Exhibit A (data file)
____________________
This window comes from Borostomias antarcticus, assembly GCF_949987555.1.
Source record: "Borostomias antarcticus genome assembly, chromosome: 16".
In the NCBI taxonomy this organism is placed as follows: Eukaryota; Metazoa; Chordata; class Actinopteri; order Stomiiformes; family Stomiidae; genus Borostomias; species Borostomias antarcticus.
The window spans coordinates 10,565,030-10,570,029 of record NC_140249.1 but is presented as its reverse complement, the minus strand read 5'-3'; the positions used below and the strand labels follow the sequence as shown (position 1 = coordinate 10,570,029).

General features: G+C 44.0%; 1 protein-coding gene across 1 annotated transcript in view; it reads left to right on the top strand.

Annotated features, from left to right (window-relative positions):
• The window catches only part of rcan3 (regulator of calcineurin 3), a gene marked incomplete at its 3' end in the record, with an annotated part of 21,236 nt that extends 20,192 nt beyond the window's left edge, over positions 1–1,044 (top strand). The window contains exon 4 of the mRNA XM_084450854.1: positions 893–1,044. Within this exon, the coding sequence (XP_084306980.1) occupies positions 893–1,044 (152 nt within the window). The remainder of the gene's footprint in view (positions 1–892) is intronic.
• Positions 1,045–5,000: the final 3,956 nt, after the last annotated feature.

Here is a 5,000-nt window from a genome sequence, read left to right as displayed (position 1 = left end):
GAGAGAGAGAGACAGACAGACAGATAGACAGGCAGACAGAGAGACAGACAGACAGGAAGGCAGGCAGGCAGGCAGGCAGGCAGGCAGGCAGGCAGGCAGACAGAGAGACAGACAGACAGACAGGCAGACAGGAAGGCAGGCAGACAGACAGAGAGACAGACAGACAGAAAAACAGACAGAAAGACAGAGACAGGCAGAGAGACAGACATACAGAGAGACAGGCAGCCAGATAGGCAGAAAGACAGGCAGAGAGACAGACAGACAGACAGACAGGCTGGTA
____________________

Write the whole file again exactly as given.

This window comes from Borostomias antarcticus, assembly GCF_949987555.1.
Source record: "Borostomias antarcticus genome assembly, chromosome: 16".
In the NCBI taxonomy this organism is placed as follows: Eukaryota; Metazoa; Chordata; class Actinopteri; order Stomiiformes; family Stomiidae; genus Borostomias; species Borostomias antarcticus.
The window spans coordinates 10,565,030-10,570,029 of record NC_140249.1 but is presented as its reverse complement, the minus strand read 5'-3'; the positions used below and the strand labels follow the sequence as shown (position 1 = coordinate 10,570,029).

General features: G+C 44.0%; 1 protein-coding gene across 1 annotated transcript in view; it reads left to right on the top strand.

Annotated features, from left to right (window-relative positions):
• The window catches only part of rcan3 (regulator of calcineurin 3), a gene marked incomplete at its 3' end in the record, with an annotated part of 21,236 nt that extends 20,192 nt beyond the window's left edge, over positions 1–1,044 (top strand). The window contains exon 4 of the mRNA XM_084450854.1: positions 893–1,044. Within this exon, the coding sequence (XP_084306980.1) occupies positions 893–1,044 (152 nt within the window). The remainder of the gene's footprint in view (positions 1–892) is intronic.
• Positions 1,045–5,000: the final 3,956 nt, after the last annotated feature.

Here is a 5,000-nt window from a genome sequence, read left to right as displayed (position 1 = left end):
GAGAGAGAGAGACAGACAGACAGATAGACAGGCAGACAGAGAGACAGACAGACAGGAAGGCAGGCAGGCAGGCAGGCAGGCAGGCAGGCAGGCAGGCAGACAGAGAGACAGACAGACAGACAGGCAGACAGGAAGGCAGGCAGACAGACAGAGAGACAGACAGACAGAAAAACAGACAGAAAGACAGAGACAGGCAGAGAGACAGACATACAGAGAGACAGGCAGCCAGATAGGCAGAAAGACAGGCAGAGAGACAGACAGACAGACAGACAGGCTGGTA